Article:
As such it will be a stepping stone for school leavers in terms of helping them adjust to academia. Books from the two other main campus libraries will help fill its shelves and while there will be nothing to stop students visiting them, the Laidlaw is being built with them in mind.
It may not have the awesome splendour of the Brotherton Library’s main reading room, with its magnificent marble columns and domed ceiling and it may not be as striking as the brutalist concrete of the Edward Boyle library (itself a Grade II listed building) but it is set to become a striking addition to the development of the campus.
Steve Gilley, head of estates, said: “This is the first time the university has built on its frontage since 1962, it’s an impressive building which is sympathetic to the buildings around it.
“It’s also part of a wider development plan for the campus. So, by next year, we will have £120m worth of developments in progress, including a £38m refurbishment of the engineering department, some £40m being spent on the medical school, £14m on the Student Union building and £24m on a refurbishment of the Edward Boyle Library, which will be completely stripped back to resemble how it looked in the 1970s.”
The building, which is due to open in February, has been designed to be as energy efficient as possible - indeed, one of its terraces will have a grassed roof, complete with bee hives.
All that aside, the Laidlaw Library is remarkable in another way - it is part of the first major fundraising campaign conducted by the university since 1925, when the then Duke of York, later King George VI, led a campaign which yielded £300,000 - about £10m in today’s money.
It was lucky enough to receive a donation of £9m from just one of its alumni - Lord Irvine Laidlaw, who studied economics there in the 1960s and went on to found a successful business.
Lord Laidlaw said: “I remember my own time at Leeds with great fondness. My studies there were the foundation of my business life. I have been delighted to be able to support Leeds’s work with less privileged young people; the plans for this magnificent new library have given me an opportunity to really cement my connection to an institution which gave me so much.”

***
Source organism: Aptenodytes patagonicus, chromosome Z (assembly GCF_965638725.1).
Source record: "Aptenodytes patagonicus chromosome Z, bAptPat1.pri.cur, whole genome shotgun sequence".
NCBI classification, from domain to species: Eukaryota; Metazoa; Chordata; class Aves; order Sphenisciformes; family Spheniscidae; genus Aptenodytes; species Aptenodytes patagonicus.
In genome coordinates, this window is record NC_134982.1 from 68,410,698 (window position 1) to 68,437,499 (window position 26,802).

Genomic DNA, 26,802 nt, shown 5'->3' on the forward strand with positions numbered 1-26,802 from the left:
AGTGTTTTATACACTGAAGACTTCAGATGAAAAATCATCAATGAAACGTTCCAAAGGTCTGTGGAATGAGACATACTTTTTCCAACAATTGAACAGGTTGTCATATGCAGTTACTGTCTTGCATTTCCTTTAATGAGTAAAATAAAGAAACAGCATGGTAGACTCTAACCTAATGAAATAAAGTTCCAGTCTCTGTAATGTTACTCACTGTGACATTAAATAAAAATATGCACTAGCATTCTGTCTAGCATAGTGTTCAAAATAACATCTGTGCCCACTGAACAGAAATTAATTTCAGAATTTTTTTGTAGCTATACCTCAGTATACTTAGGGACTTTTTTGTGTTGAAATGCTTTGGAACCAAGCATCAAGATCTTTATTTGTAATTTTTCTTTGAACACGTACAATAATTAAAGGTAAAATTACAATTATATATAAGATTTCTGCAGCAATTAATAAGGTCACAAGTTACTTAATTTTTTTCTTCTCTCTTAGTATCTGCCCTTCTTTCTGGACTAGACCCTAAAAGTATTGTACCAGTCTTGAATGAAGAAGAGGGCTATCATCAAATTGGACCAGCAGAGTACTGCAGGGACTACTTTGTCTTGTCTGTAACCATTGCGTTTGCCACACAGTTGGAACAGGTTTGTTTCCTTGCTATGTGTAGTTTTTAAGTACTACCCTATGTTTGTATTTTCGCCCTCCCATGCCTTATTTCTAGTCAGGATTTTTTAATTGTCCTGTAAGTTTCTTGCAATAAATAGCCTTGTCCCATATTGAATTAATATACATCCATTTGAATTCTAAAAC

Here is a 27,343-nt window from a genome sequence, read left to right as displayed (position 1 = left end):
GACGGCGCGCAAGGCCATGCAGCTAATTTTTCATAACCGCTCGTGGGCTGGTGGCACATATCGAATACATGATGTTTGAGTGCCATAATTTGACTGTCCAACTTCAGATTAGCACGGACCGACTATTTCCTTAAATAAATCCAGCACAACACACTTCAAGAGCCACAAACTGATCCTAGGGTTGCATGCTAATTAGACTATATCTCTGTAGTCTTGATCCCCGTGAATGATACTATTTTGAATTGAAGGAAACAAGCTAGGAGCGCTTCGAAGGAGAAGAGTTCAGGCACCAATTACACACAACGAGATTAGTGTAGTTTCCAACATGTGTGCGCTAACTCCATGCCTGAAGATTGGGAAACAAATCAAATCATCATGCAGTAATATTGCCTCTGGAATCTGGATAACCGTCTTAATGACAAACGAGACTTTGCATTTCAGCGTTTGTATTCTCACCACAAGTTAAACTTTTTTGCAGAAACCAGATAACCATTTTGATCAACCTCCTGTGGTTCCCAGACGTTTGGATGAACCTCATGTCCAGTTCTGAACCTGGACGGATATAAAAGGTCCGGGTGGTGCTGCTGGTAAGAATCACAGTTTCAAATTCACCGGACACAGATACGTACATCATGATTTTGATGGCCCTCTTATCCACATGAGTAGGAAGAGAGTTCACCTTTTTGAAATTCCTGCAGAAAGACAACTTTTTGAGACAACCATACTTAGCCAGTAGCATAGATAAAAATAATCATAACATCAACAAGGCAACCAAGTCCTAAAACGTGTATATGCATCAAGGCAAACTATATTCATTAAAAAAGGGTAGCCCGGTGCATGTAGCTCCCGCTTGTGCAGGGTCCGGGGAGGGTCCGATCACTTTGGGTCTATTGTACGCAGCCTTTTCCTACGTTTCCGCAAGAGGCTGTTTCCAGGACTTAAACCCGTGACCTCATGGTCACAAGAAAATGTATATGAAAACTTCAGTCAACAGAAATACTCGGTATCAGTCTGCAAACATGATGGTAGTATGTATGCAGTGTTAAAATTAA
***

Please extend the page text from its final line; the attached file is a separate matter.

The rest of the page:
Together with thousands of other donations, some small, some large, the fund has almost reached the £50m mark - just £10m shy of the £60m goal.
Director of development Michelle Calvert admitted it was “an ambitious step”, adding: “Just as we hoped, alumni have welcomed the opportunity to give something back to an institution which helped shape their lives. We have had some astonishing gifts – £9m towards our new library, £2.5m to establish research fellowships – but just an important have been the more modest donations from over 11,000 people worldwide. These funds aren’t just sitting in the bank, they are making great things happen.”
Inside the building, each learning space equipped with power points and the high-end connectivity needed for laptops, tablets and phones – it will give users access to online materials through the mobile devices many use as an integral part of their work.
Flexible group study spaces will also allow students to work together on joint assignments and presentations, reflecting the way modern learning is based as much on collaboration and interaction as it is on solitary study.
But it will do more. The Laidlaw Library’s community classroom will host outreach work with local schools and colleges, its café and courtyard will encourage arts projects, while outside, its steps will become a meeting place for students and the building itself will be a step in the success of one of the city’s most respected institutions.